At a tightly-wound 81 minutes, "Mariachi" starts up the steam and never lets up. The action scenes are loaded with energy and the story complements them with good characters and good actors that make it all work.
The sequel, "Desperado", missed the mark and is not very memorable. It missed all of the elements that made "Mariachi" so good and so much fun to watch.
Stick with this film for all it's ingenuity and brilliance, it is a film that should not be ignored.
18 of 23 people found the following review helpful
El Mariachi (Robert Rodriguez, 1992)
One of the most interesting things about El Mariachi (not to take away from the film itself) is that no one can seem to come to agreement on whether Rodriguez' next big-screen movie, Desperado, is a sequel or a remake to this, his first feature film. After finally getting around to seeing El Mariachi, I'll give you the definitive answer: who knows?
In many ways, if you've seen Desperado (and if you live in America and you're reading this, you're far more likely to have seen it than El Mariachi), you've seen this movie. Many of the sets are the same. (The bar Carlos Gallardo walks into when he first reaches town actually caused me a chuckle. I expected to see Cheech Marin behind the counter. And, in fact, the barman in this movie makes almost exactly the same moves Marin does in Desperado when the shooting starts.) Some things, like the kid, are treated differently in the two movies, but that's not uncommon in remakes. Certainly more common than it is in sequels. And yet there are enough differences in the plot to make you wonder.
In any case: El Mariachi, made famous three years later by Antonio Banderas, is played here by Carlos Gallardo, (co-producer and production manager on this film as well, and who has remained co-producer with Rodriguez on the other two Desperado films). He's traveling around the Mexican countryside looking for work as a mariachi. Unfortunately, just as he's getting to town, a jailbreak is occurring; Azul (Reinol Martinez) and his henchmen overpower three hired killers sent to rub him out by his old partner, Moco (Peter Marquardt), who's now living it up as a drug runner. Needless to say, Azul wants revenge, and Moco wants to stop him. Problem: Azul's trademark is that he always dresses in black and carries a guitar case... just like a mariachi.
It would probably be heretical to go so far as to compare El Mariachi (which Rodriguez made on a budget of seven thousand dollars) to Shakespeare's A Comedy of Errors, but there you have it. Moco's henchmen consistently mistake the mariachi for the assassin and vice versa, and after a while, the viewer's not quite sure who's who, either. (For a kid with a guitar, the mariachi sure does handle an Uzi well.) The movie does its job well enough in mixing laughs with the action to make it watchable, despite the fact that it has, really, no plot worth talking about, very little characterization, and was more an excuse for ninety minutes of action and fancy camerawork than anything else. Since Rodriguez added all the missing elements in Desperado (and, it should be noted, every actor mentioned above-and most of the others in El Mariachi-reprise their roles in Desperado, thus adding to the remake feel of the latter film), we're willing to cut him a little slack here. After all, when you have a budget of seven grand, you probably don't have too much spare film stock to do a lot of test takes.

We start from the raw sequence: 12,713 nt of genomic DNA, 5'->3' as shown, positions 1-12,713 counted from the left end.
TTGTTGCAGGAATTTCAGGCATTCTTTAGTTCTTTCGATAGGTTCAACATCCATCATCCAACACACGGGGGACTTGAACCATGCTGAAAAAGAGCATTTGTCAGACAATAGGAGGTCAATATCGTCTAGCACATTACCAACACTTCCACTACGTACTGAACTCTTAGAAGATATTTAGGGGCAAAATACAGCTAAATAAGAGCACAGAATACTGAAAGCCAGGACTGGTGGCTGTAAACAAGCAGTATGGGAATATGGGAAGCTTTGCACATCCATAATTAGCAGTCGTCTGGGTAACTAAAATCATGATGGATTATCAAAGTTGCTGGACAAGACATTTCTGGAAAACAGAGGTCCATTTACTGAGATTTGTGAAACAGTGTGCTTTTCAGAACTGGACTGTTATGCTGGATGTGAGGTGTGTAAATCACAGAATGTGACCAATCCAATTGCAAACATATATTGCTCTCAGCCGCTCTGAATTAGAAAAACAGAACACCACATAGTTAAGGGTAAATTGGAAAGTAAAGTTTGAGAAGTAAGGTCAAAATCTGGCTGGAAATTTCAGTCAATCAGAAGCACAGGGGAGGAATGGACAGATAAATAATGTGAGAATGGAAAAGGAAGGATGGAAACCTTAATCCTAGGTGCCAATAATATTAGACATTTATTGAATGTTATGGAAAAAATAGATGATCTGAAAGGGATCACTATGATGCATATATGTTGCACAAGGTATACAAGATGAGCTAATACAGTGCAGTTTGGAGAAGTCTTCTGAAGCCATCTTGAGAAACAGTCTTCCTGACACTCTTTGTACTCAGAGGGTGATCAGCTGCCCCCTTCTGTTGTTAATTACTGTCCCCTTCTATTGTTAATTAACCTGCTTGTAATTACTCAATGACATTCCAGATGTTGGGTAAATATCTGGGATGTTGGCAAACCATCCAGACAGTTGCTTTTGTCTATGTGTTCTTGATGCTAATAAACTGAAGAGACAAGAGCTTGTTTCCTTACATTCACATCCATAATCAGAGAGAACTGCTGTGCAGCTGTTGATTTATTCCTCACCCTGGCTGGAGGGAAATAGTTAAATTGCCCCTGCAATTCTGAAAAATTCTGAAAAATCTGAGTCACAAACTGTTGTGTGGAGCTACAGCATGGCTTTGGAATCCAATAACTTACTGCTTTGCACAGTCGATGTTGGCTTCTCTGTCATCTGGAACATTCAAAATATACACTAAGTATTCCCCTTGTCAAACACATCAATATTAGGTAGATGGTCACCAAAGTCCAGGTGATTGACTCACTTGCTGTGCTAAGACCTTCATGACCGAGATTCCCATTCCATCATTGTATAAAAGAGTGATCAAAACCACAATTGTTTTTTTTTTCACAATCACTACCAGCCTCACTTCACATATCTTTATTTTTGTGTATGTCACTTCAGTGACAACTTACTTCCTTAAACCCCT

What really makes El Mariachi a pleasure, though, is that it contains the raw ingredients that Rodriguez would later hone into the distinctive style that he has today. He was obviously much influenced by the Three Stooges films, but he never allows the camera trickery to go overboard the way they consistently did, playing it for laughs for a few seconds at a time at most. Time speeds up and slows down during repetitive scenes to keep the audience from getting bored, characters get out of sticky situations in the silliest of ways, and everyone has a good time unless they're getting shot. (And you sometimes wonder then, too.) Ten years later, it's a bit hard to understand how El Mariachi (with the exception of the climactic scene, which probably used up ninety percent of the movie's special effects budget) could have been considered a shockingly violent film; remember, this was released the year after Terminator 2. The body count is high, to be sure, but the violence in the film definitely contains a campy/cartoon quality to it. It seems obvious in hindsight that Rodriguez wanted to play up the comedy angle here. He got his chance to do the violence angle in Desperado.
So is it a sequel? Is it a remake? I have no idea. But it's a load of fun, and that's what counts. *** 1/2
4 of 4 people found the following review helpful
on April 9, 1999
Format: VHS Tape
I first read about this movie in "Millimeter" magazine...and couldn't believe that anyone could possibly do what Robert Rodriguez did. Don't have enough money to rent a dolly camera? Borrow a wheelchair and move the camera around on that. Can't record sound properly? Edit it on a home camcorder. Can't afford editing time? Borrow time at the local cable access station. Oh, and while you're at it, make a film good enough to get you a national distribution deal and recognition as one of the hottest directors around. My hat's off to you, Robert. You made an amazing film...probably because no one told you you couldn't do it that way.
3 of 3 people found the following review helpful
on June 26, 2001
Format: VHS Tape